Get Your Motor Running: Ad-Rock and John Doe Are—er, Were—“Roadside Prophets”
Back in 1992, Abe Wool, the writer of Sid and Nancy, got a very weird film made starring John Doe of X and Ad-Rock of the Beastie Boys. John Doe remembers some of it.
“It’s a good movie, for what it is,” John Doe says. “It’s not a great movie.” Doe, of LA punk originators X, is talking about Roadside Prophets, the 1992 film he starred in alongside Ad-Rock, who was billed under his real name, Adam Horovitz. If this doesn’t ring any bells, it’s not your fault. For starters, it’s out of print. And even when it was theoretically available, it wasn’t easy to see. The film came out via Fine Line, New Line’s now-defunct specialty films division, and Doe says the relationship between the two studios was somewhat acrimonious. Both wanted to represent the movie, but when they found that out, neither wanted to. It was in theaters briefly, and then it vanished almost completely.
The plot is straightforward enough. Doe’s character, Joe, is a factory worker in Los Angeles who bonds over motorcycles with a new coworker named Dave. Dave electrocutes himself playing video games (it’s probably happened before) and is dead six and a half minutes into the movie. Joe, now entrusted with his ashes, gets on his motorcycle to drive his deceased buddy to El Dorado, a mythical place Dave had mentioned and which Joe plans to find with a combination of instinct and gas-station road maps. It turns out he’s being followed by Sam (Horovitz), a restless, high-strung young guy who asks if he and his bike can ride along. Joe says yes. Well, Joe actually says that it’s a free road, but nevertheless: off we go.
The film was written and directed by Abbe Wool, who co-wrote Sid and Nancy, and it seems like the part of Joe was written with Doe in mind; the motorcycle and the lone-wolf vibe all feel right at home on him. Likewise, Sam, who’s young and full of energy, with firecrackers in his bookbag at all times, is the visual equivalent of Ad-Rock’s vocals on Beastie Boys records. So what’s the story? How did Doe and Horovitz come to be in this film that seems perfectly tailored to their personas?
“Um… I auditioned,” says Doe, “and they liked me.” No shock there. In addition to being a musical legend, Doe is a working actor. His filmography is composed of indie movies (Border Radio), major motion pictures (Boogie Nights), and TV shows (Carnivàle). As far as Horovitz, Doe says he’s not sure how he made his way to the film, but he was a replacement. “I actually think his part was supposed to be played by Max Perlich, and Max couldn’t do it.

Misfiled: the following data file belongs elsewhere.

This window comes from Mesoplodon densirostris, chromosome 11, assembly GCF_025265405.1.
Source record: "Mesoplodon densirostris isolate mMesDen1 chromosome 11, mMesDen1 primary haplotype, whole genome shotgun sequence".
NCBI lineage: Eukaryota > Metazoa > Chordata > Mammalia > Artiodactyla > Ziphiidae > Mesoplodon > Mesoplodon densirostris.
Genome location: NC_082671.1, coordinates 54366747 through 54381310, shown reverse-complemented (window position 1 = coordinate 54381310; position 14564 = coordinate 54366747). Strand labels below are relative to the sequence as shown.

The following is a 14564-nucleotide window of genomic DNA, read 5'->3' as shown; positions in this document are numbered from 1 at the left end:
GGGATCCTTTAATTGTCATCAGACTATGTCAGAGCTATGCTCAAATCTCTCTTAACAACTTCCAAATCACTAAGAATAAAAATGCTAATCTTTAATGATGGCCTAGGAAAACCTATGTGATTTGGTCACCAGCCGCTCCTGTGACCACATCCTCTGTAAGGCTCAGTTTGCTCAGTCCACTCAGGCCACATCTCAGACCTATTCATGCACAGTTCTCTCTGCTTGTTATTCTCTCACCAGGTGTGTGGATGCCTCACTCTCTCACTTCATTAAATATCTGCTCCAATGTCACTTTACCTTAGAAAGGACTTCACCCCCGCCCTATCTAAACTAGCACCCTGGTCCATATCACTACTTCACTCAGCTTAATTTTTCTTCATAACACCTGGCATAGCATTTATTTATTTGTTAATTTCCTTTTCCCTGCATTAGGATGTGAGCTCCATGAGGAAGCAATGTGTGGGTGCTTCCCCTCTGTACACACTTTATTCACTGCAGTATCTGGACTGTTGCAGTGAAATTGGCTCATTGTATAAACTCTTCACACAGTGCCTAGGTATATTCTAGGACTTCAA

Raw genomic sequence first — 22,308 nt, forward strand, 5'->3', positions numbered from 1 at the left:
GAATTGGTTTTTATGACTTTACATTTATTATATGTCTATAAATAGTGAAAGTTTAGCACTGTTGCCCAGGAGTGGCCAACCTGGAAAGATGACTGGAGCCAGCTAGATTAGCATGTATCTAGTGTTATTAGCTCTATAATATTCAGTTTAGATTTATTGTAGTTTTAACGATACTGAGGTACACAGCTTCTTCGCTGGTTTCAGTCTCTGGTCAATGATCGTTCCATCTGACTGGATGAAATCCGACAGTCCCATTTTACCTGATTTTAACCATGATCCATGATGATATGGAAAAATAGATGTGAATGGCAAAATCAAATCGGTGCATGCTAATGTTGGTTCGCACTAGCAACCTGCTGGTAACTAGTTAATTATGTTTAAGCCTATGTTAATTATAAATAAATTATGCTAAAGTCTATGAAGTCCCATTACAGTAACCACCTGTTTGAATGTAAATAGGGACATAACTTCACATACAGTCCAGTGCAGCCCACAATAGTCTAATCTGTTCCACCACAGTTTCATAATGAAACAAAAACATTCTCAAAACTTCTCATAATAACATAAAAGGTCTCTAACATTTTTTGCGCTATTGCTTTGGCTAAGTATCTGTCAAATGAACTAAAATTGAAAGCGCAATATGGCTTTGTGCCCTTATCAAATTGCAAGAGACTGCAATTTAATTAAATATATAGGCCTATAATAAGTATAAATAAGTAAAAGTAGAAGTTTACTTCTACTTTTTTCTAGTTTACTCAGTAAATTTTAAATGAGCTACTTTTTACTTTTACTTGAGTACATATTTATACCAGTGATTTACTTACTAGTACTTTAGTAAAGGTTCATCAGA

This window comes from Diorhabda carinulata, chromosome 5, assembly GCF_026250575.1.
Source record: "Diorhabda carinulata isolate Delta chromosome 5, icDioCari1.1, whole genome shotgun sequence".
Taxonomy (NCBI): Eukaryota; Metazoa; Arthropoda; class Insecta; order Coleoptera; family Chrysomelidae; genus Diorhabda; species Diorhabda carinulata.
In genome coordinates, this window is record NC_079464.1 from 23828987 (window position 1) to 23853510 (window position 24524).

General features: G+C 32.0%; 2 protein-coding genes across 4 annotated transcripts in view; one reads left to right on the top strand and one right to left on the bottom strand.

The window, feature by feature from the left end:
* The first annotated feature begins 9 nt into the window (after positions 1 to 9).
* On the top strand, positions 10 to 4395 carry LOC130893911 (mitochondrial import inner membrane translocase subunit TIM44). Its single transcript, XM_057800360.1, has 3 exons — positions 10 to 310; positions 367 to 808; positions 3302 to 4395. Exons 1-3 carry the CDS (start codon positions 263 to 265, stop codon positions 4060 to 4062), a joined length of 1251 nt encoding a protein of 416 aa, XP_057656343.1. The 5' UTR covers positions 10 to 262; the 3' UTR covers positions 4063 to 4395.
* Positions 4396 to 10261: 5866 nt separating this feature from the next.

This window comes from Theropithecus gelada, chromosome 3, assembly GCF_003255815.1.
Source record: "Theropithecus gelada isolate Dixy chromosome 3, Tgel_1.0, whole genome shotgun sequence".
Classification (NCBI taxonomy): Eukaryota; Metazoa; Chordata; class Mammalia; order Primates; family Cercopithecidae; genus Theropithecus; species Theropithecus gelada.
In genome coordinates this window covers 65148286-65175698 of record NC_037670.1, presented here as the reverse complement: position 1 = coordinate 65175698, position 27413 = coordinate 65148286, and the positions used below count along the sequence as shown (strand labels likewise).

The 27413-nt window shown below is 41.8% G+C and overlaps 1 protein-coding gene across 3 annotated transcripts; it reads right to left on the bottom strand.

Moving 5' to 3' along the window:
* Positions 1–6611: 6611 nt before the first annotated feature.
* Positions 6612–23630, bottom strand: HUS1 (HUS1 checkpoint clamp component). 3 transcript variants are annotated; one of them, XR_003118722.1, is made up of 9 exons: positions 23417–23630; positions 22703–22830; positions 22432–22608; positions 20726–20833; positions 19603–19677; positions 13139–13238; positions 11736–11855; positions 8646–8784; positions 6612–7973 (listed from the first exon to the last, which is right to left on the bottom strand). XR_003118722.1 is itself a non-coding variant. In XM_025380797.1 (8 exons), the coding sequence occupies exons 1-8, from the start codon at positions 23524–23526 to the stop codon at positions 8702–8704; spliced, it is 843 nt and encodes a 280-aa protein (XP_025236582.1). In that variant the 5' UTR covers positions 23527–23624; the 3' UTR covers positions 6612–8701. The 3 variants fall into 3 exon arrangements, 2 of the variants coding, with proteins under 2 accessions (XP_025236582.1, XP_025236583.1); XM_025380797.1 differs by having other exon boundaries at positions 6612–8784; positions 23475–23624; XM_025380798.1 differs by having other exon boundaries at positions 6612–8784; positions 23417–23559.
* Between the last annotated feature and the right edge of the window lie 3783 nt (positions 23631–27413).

“At the time, I wished it would’ve been more widespread. [But] at this point, it’s much better to be mysterious and unavailable.”
“I didn’t know Adam from Adam,” he continues, laughing. “But we got really close really quickly.” During shooting, Doe was in his late thirties, while Horovitz was in his mid-twenties. “Since I was older and my character was kind of the leader, I played that role. Abbe would have these elaborate instructions, and Adam would be looking at her like he’s paying attention. She would walk away and he’d go, ‘I’ll follow [what you do].’ And it’s like, you asshole, you’re a part of this thing! But I found that pretty endearing.”
Not surprisingly, the movie ended up being notable mostly for its eclectic cast. The first person Joe bumps into after leaving his motel is a bartender played by Arlo Guthrie. (“He just made up shit, and they got it on the first or second take,” Doe says.) Timothy Leary plays a truck driver who stops for Joe and Sam on the road. David Carradine is a sort of shaman they meet in the woods. John Cusack is a voracious dine-and-dasher with an eyepatch.
Despite the weird wattage, Doe’s earlier assessment of the film is spot on. It’s no better or worse than much of what made it out of major studios in the ’90s that has since been elevated to cult status—Empire Records, Mallrats, and so on—and it has its adoring fans in comment sections all over the Internet. But Roadside Prophets almost transcends cult status. Its rarity has made it the stuff of legend, albeit a legend not frequently told. Doe is happy—impressed, even—to hear that a DVD of Roadside Prophets is listed at $49.99 on eBay.
“At the time, I wished it would’ve been more widespread,” he concedes, “[but] at this point, it’s much better to be mysterious and unavailable.” He ranks this as easily one of his favorite movies that he’s worked on, and he recalls his time with Horovitz especially fondly. “The sort of funny and sad thing is that, [as happens with] a lot of productions, we hung out a lot and then didn’t see each other. I always felt like, ‘Gee, I wonder whatever happened to him?’ Oh, that’s right, he’s a big fucking rock star. That’s what happened to him.” FL